Should the F.D.A. say it is sufficient to show that a treatment prevents or lessens the formation of plaque?
The agency is not ready to do that, Dr. Katz said.
“You only care if down the road the patient gets better,” Dr. Katz said. “What we are concerned about is approving a drug based on a lab test and being wrong about what happens to the patient clinically.”
With Alzheimer’s, Dr. Katz said, “the great fear is that maybe amyloid has nothing to do with the disease.” If that were the case, and the agency approved a drug that blocked amyloid formation, millions of healthy people could end up taking something useless or even dangerous. And because it takes so long for Alzheimer’s to develop, it could be decades, if ever, before anyone knew the drug did not work.
“It is a conundrum,” Dr. Katz said. “We all hope to get to the point in our understanding of the disease process where everyone in the field says: ‘Look. We know it now. Amyloid causes Alzheimer’s, and we have drugs that decrease amyloid.’ But we are not there yet.”
Bristol-Myers Squibb, though, is betting amyloid beta is the culprit. And it is betting it can show an effect in people who are in the early stages of Alzheimer’s.
Still, Dr. Aisen is concerned that even those patients, people like Mrs. Maldonado, might be beyond help. Treatment may have to start much earlier. So he is planning a large federal study to test amyloid-blocking drugs in people over 70 with normal memories but evidence of some amyloid accumulation. His criteria for success will not be the F.D.A.’s current one. Instead, he will ask whether the drugs slow the brain atrophy that is characteristic of Alzheimer’s and prevent amyloid from accumulating in subjects’ brains.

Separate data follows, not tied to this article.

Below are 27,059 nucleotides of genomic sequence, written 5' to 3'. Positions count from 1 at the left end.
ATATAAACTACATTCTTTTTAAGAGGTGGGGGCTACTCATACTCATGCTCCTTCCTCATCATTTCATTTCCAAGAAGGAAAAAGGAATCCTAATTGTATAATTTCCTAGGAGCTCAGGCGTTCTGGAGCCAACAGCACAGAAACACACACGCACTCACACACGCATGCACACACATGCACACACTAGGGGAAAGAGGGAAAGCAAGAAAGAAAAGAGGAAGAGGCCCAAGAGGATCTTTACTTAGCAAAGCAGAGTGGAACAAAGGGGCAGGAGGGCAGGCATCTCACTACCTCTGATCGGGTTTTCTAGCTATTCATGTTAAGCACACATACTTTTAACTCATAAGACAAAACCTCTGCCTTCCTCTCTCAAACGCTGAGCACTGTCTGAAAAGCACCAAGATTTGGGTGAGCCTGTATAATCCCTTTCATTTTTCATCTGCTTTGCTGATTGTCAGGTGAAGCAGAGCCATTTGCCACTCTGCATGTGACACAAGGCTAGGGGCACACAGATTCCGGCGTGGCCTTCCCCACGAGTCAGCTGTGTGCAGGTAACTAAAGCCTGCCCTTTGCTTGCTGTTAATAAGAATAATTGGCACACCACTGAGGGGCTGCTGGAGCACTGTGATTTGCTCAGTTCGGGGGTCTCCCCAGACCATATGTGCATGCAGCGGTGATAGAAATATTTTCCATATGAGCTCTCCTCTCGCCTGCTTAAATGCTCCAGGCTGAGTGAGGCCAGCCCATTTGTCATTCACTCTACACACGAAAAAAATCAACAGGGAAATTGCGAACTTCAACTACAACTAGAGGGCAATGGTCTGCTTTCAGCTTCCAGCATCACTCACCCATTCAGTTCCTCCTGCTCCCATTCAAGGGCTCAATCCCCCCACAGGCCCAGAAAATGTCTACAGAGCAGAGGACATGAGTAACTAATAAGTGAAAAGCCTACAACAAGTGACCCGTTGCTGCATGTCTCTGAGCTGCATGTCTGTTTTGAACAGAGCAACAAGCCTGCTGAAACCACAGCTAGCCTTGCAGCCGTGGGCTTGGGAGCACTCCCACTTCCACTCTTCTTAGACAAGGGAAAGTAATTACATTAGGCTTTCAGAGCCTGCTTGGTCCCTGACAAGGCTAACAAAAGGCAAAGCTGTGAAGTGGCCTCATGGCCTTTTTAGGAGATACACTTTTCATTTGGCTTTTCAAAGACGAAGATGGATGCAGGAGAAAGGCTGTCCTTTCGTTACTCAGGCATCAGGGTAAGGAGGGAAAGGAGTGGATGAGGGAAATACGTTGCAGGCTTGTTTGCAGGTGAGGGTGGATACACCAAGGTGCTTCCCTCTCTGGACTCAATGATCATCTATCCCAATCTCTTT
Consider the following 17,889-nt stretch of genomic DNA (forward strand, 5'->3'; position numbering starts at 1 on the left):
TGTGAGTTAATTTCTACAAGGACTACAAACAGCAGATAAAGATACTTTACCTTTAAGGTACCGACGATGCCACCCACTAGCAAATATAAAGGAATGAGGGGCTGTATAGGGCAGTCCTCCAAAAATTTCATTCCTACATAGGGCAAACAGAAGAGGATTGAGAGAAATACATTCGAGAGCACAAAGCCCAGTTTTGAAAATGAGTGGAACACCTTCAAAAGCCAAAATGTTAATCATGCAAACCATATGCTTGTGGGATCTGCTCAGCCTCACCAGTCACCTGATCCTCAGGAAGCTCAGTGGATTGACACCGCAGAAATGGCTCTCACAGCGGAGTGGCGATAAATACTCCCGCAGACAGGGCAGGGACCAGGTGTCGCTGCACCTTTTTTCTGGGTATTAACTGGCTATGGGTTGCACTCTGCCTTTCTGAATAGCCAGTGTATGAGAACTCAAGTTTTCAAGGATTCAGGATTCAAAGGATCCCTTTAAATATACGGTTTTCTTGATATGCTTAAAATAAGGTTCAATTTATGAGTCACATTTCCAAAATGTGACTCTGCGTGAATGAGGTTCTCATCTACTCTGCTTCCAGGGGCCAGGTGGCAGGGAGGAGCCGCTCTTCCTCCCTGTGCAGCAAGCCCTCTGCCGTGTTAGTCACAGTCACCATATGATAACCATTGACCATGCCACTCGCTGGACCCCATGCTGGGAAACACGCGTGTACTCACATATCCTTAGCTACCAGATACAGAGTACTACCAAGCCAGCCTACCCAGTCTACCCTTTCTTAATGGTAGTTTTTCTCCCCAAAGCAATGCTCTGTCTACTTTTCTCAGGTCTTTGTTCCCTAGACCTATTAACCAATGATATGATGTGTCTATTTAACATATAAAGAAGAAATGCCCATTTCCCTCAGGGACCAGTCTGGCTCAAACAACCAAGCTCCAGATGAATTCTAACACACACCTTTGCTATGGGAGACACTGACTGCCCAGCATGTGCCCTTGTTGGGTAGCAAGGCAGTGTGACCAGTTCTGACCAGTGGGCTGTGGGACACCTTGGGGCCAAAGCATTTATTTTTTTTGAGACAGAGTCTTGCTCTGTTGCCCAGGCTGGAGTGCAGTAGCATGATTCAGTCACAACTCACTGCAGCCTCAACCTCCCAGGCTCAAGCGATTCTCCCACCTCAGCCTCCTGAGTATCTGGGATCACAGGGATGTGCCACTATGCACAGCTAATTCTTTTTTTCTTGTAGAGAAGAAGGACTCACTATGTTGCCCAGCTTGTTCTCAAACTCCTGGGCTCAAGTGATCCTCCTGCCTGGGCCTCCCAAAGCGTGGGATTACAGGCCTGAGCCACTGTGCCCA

“If you think Bristol-Myers Squibb is going out on a limb, this is going farther,” Dr. Aisen said. If blocking amyloid beta and slowing brain atrophy are not accepted as sufficient evidence that a drug works, a study with normal 70-year-olds could end up taking 10 to 15 years to show an effect on the actual symptoms of Alzheimer’s.
After her scan that recent day, Mrs. Maldonado was entered in the Bristol-Myers study.
She is 82, a former school bus driver living in nearby Jackson with a diagnosis of mild memory impairment. She came with her son-in-law to the Memory Center that day, in black slacks and a flowered blouse, wearing a gold bracelet and gold rings. Her short white hair was fluffy, freshly washed. And she had a way about her, a joking demeanor, intended to disguise her forgetfulness.
Her brain, the scan showed, was riddled with plaque.
Dr. Joel Ross, who runs the Memory Center, told her the results.
“We found you are producing a sticky material called plaque,” he told her.
“Yeah,” she said.
“It’s coating some of your brain.”
“Yeah,” she said again.
“If you stay this way there will be a lot of it.”
“So we’re going to give you a drug that may clear it up.”